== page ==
The role of documentation in the protection of traditional knowledge is more complex and contentious that perhaps it first appears.
Certainly, documentation projects do suggest the building of relationships within communities and with primary knowledge-holders, and they have been lauded as important mechanisms for capacity-building and for creating commercial value through intellectual property (IP) products. However, the very notion of IP as the primary mechanism by which to protect traditional knowledge is itself troublesome. At the most recent 14th session of the World Intellectual Property Organization (WIPO) Intergovernmental Committee on Intellectual Property and Genetic Resources, Traditional Knowledge and Folklore (IGC), the International Institute for Environment and Development (IIED) emphasised the role of customary approaches as distinct from IP frameworks. Michel Pimbert, Director of IIED's Sustainable Agriculture, Biodiversity and Livelihoods Programme, says "Intellectual property standards are in conflict with flexibility and adaptability." Co-author of the IIED Report, "Protecting Traditional Knowledge from the Grassroots Up," Alejandro Argumedo, a plant scientist for the Quechua-Aymara Association for Nature and Sustainability Development (ANDES) in Peru, describes traditional management as somewhat contrary to the commercial principles of intellectual property, explaining "The communities developed their own agreement for sharing the benefits derived among themselves, based on traditional principles." Krystyna Swiderska, who coordinated the research for the IIED project and co-authored the report, will participate in a QMIPRI Herchel Smith Seminar on these issues in London, 5 October. If you would like more details and to reserve a place, please email QMIPRI.
My own work in this area certainly confirms similar hesitations and criticisms of intellectual property systems. What is of interest, however, is the potential to appropriate IP-related schemes in relevant and sustainable ways (including sustainability with respect to the knowledge itself). WIPO's documentation projects are indeed relevant to these questions and, although coming from an IP context, are not necessarily driven by IP agenda as such. For instance, at the 12th Session of the IGC presentations on various community documentation projects detailed some of these issues. Representatives spoke of the need to create programmes where the younger members of communities were engaging with elders as "stars" and as knowledge-holders, thus "replenishing the cup of knowledge" in ways that become more relevant and more contemporary for younger members (in terms of the technology) and are at the same time traditional. In other words, traditional mechanisms drive the application of the technology, not the other way around. One presenter noted that many government initiatives focus on the youth, without concentrating on elders. Documentation becomes a project where the elders are the focus, giving the younger members something to emulate rather than abandon.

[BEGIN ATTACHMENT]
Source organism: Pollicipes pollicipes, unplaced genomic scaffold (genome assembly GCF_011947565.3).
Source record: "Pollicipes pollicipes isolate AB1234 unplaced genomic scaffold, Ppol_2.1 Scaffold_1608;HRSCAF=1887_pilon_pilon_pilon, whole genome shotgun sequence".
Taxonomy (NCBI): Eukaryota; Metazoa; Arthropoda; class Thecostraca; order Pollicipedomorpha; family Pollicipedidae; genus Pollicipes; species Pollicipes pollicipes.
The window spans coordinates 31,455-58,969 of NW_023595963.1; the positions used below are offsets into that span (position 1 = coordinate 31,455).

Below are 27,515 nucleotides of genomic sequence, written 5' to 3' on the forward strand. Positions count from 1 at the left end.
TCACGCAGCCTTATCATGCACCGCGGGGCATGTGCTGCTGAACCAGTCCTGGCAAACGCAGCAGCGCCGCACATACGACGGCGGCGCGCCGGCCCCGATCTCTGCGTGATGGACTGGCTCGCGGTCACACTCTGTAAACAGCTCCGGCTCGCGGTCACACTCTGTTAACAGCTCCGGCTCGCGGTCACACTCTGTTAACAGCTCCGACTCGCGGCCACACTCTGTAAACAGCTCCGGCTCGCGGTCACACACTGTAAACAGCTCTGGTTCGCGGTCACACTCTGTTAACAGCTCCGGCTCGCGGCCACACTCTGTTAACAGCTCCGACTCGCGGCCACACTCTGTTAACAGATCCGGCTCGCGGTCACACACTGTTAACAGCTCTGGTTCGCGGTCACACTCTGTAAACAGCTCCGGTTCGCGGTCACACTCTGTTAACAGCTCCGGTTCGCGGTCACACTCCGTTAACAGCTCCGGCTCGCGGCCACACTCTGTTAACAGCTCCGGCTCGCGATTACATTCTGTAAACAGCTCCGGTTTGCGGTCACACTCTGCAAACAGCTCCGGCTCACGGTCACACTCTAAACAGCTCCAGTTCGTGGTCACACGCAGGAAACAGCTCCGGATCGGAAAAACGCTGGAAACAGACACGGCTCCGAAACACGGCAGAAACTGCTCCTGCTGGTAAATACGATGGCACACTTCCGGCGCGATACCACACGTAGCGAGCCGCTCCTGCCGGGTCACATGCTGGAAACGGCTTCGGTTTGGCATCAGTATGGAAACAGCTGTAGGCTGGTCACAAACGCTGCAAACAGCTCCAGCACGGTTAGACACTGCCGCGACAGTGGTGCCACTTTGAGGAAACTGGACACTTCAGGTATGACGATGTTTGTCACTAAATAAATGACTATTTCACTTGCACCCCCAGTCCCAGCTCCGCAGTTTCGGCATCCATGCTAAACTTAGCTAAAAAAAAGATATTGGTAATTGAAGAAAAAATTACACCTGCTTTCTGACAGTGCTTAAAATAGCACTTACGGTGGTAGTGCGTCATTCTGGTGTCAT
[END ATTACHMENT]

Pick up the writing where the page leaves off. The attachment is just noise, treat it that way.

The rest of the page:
In this respect, the WIPO assistance for documentation is of great interest. The filming of knowledge is a significant medium, dynamic and interactive and described as some as closest to the traditional transfer of knowledge (as distinct from recording through text). It is also a contemporary and relevant technology for younger generations.
Earlier this month, WIPO launched, as part of the Creative Heritage Project, a further documentation project with the Maasai of Kenya, working with the Indigenous Movement for Peace Advancement and Conflict Transformation (IMPACT) and Kenya's National Museums. In addition to assistance with technology and equipment, the project includes IP training so that communities understand the materials being created in an IP-context, as well as the knowledge being sustained through traditional mechanisms supported by technology. Whether or not IP might be relevant or even effective as protection for TK, nevertheless it is essential for communities to understand what might be created in a wider legal context when materials are documented and circulated. Knowledge about IP therefore becomes a form of protection in itself, ensuring that the design of projects is achieved in such a way so as to avoid rendering knowledge vulnerable to expropriation through the very mechanism of IP itself. Training is undertaken by WIPO together with the American Folklife Library of Congress and the Center for Documentary Studies at Duke University (CDS).
Maasai Cultural Heritage project co-ordinator, Kolol Ole Tingoi, describes some of the same issues for documentation in his comments on the project, explaining: "This is a milestone to the community. As we preserve our own cultural traditions, we will also manage our intellectual property interests." Tingoi, together with Anne Tomme and Kiprop Lagrat of the National Museums of Kenya, has undertaken a 3-month training programme with WIPO in partnership with American Folklife Library of Congress and CDS. Wend Wendland of WIPO told Reuters, "It gives them some control. Very often it is the recording which is misappropriated."
The value of the project is not in terms of creating IP as such, but in terms of managing IP as an inevitability of any documentation initiative. Importantly, the documentation is managed within the community and is not undertaken by an external reesearcher with no connection to the community. The very action of the documentation may itself be undertaken in such a way that it is itself traditional, sustaining the mechanism of tradition as a means by which to transmit knowledge, and realising and indeed demonstrating that knowledge immediately within the community and to the benefit of the community. Documentation, thus becomes a technology of the traditional.